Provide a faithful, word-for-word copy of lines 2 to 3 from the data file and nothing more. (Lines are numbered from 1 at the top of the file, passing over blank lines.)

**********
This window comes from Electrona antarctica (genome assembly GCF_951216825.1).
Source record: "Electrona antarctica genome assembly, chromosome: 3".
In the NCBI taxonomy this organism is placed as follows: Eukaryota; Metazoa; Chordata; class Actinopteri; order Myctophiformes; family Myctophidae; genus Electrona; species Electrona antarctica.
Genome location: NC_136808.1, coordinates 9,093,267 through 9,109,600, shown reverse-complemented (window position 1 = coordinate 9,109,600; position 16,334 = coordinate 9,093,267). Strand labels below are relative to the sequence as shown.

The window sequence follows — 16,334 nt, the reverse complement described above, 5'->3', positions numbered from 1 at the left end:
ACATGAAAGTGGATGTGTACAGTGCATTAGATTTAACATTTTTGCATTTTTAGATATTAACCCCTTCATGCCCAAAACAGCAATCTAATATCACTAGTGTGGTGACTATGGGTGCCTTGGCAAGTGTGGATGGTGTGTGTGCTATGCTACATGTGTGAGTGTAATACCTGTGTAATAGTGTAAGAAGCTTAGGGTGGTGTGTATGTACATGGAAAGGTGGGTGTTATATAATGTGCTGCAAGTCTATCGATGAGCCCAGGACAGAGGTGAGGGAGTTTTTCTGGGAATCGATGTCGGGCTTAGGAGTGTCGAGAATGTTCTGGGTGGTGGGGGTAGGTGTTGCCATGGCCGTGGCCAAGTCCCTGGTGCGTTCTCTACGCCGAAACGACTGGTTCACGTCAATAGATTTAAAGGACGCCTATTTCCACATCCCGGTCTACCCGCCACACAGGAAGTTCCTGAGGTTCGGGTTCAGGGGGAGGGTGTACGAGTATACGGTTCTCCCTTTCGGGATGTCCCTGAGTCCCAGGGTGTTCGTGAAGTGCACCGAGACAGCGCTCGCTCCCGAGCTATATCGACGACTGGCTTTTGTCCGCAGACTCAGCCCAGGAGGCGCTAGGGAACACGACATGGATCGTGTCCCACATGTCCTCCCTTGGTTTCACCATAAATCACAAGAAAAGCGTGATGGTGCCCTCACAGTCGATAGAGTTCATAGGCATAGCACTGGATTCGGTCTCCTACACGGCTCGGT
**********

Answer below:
Source record: "Electrona antarctica genome assembly, chromosome: 3".
In the NCBI taxonomy this organism is placed as follows: Eukaryota; Metazoa; Chordata; class Actinopteri; order Myctophiformes; family Myctophidae; genus Electrona; species Electrona antarctica.